Here are the 2022 (Doing) Business for Good award winners. They each demonstrate which business practices and public policies work—and which definitely do not—for San Diego businesses looking to strengthen our community.
The Good Award: MEHKOs
In January 2022, the San Diego County Board of Supervisors launched a two-year pilot program for Microenterprise Home Kitchen Operations, or “MEHKOs.”A MEHKO is a food facility operated by a resident in a private home and can serve all different types of hot and cold foods with only a few small exceptions.
MEHKOs gives talented cooks throughout San Diego County who previously had major barriers entry into the food industry—caretakers, immigrants with limited English, and low-income individuals—the ability to legally sell their home-prepared food to the public.
The San Diego Food Justice Project awarded Business for Good and other local organizations $750,000 to be given to MEHKOs in the form of microgrants. This is an amazing opportunity for people to start a micro-business from their homes, while still being able to take care of themselves and their families.
The Bad Award: Delivery Trucks Parked in Bike Lanes
Companies like Amazon and FedEx are making truckloads of money while violating traffic laws and putting our neighbors, employees, and customers in danger.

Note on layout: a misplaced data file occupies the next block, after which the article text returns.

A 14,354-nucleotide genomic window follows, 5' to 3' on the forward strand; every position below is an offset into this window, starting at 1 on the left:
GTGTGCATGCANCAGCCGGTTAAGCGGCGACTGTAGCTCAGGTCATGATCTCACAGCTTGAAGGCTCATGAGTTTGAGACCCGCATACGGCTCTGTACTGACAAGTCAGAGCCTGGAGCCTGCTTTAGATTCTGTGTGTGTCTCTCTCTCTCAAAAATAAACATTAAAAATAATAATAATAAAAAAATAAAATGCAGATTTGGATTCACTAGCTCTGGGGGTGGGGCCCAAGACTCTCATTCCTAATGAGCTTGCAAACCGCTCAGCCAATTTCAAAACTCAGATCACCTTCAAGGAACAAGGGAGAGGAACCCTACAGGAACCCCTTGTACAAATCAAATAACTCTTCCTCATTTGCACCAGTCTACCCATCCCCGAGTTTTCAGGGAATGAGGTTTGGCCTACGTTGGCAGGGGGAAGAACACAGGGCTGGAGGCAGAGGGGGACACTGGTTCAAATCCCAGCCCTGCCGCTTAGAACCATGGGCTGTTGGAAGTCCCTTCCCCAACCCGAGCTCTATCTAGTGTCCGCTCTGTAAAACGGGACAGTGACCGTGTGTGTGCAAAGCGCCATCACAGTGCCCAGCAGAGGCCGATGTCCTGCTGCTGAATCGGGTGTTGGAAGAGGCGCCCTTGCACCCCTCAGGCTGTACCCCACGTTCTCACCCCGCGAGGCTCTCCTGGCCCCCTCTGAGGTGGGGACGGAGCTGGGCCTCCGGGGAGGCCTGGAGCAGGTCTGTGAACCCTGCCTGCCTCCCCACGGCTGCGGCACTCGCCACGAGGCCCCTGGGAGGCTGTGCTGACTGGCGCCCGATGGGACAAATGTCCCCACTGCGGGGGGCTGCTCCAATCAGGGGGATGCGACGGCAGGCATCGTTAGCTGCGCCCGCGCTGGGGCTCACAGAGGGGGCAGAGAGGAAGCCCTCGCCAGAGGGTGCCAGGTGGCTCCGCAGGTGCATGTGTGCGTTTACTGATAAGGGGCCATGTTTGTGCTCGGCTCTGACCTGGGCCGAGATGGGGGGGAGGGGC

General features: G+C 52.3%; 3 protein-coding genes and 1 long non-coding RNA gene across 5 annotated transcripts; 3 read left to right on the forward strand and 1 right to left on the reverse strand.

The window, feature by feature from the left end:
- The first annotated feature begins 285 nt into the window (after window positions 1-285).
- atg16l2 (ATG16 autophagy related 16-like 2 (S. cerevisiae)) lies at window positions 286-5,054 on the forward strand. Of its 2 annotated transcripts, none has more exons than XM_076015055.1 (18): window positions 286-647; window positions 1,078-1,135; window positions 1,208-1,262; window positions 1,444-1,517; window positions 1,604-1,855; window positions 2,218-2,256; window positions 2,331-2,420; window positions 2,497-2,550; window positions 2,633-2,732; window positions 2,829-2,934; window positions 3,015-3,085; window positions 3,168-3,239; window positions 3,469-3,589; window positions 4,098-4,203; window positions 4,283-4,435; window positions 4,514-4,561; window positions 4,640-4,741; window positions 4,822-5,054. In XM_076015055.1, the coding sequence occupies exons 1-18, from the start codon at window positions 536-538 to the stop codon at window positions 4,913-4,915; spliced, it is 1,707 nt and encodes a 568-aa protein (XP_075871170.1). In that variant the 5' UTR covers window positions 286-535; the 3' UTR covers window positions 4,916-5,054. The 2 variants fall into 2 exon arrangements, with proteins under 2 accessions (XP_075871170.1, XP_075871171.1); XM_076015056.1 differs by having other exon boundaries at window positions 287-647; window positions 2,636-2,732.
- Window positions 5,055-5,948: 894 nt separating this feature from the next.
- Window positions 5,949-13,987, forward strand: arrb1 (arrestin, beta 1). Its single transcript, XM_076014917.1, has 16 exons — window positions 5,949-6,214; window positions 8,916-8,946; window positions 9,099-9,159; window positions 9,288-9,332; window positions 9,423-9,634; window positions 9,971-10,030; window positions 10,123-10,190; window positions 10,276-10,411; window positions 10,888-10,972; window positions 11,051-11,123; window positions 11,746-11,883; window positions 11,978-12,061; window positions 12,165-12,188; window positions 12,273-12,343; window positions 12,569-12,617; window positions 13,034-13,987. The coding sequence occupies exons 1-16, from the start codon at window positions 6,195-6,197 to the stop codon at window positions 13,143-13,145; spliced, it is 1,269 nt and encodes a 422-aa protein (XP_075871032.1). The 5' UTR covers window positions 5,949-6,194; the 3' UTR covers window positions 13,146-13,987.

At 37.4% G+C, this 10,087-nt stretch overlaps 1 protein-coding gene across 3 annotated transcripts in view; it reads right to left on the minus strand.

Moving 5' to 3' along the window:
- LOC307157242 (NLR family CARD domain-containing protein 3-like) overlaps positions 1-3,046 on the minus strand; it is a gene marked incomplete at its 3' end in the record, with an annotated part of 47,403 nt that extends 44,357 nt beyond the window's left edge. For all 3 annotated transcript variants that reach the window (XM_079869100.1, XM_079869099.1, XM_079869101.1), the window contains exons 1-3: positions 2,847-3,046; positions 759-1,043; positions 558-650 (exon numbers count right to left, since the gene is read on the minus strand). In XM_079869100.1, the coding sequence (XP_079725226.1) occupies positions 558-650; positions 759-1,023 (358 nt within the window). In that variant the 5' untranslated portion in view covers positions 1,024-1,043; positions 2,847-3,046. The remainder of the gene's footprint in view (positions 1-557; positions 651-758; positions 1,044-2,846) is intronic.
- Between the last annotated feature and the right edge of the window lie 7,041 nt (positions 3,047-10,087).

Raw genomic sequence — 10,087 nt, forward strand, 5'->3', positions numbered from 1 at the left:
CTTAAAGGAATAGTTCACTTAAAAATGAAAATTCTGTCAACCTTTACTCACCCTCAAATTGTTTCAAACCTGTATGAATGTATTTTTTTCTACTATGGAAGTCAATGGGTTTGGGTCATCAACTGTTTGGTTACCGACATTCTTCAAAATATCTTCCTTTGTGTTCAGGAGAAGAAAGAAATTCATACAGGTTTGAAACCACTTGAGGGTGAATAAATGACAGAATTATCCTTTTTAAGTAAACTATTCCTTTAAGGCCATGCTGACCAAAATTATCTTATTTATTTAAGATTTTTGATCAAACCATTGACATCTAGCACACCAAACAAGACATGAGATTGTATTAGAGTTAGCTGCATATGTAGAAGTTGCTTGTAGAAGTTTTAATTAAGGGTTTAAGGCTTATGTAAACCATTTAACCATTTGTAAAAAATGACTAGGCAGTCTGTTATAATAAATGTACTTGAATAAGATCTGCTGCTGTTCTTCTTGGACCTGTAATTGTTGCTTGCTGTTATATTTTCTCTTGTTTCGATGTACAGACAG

San Diegans who choose to use these protected bike lanes instead of driving need to be guaranteed safety while doing so. Bike lanes are infrastructure strategies designed to keep cyclists safe and improve public health and air quality for all of us.
By parking in bike lanes, Amazon and FedEx are putting their profits over the health and safety of our communities.
The Ugly Award: NIMBYs
NIMBYs (“not in my backyard”) constantly oppose the construction of more dense, attainable housing in their neighborhoods.
The San Diego Regional Task Force On Homelessness just released a report that showed for every 10 unsheltered San Diegans who received supportive services in the last year, 13 people entered into homelessness for the first time. Remember that this happened during a year with COVID eviction moratoriums still in place. Now, those moratoriums have ended. We know the situation will only get worse.
San Diego needs more housing, particularly dense, urban infill at its urban core. It is time we see the suffering of our unsheltered neighbors for the crisis that it is, and act accordingly.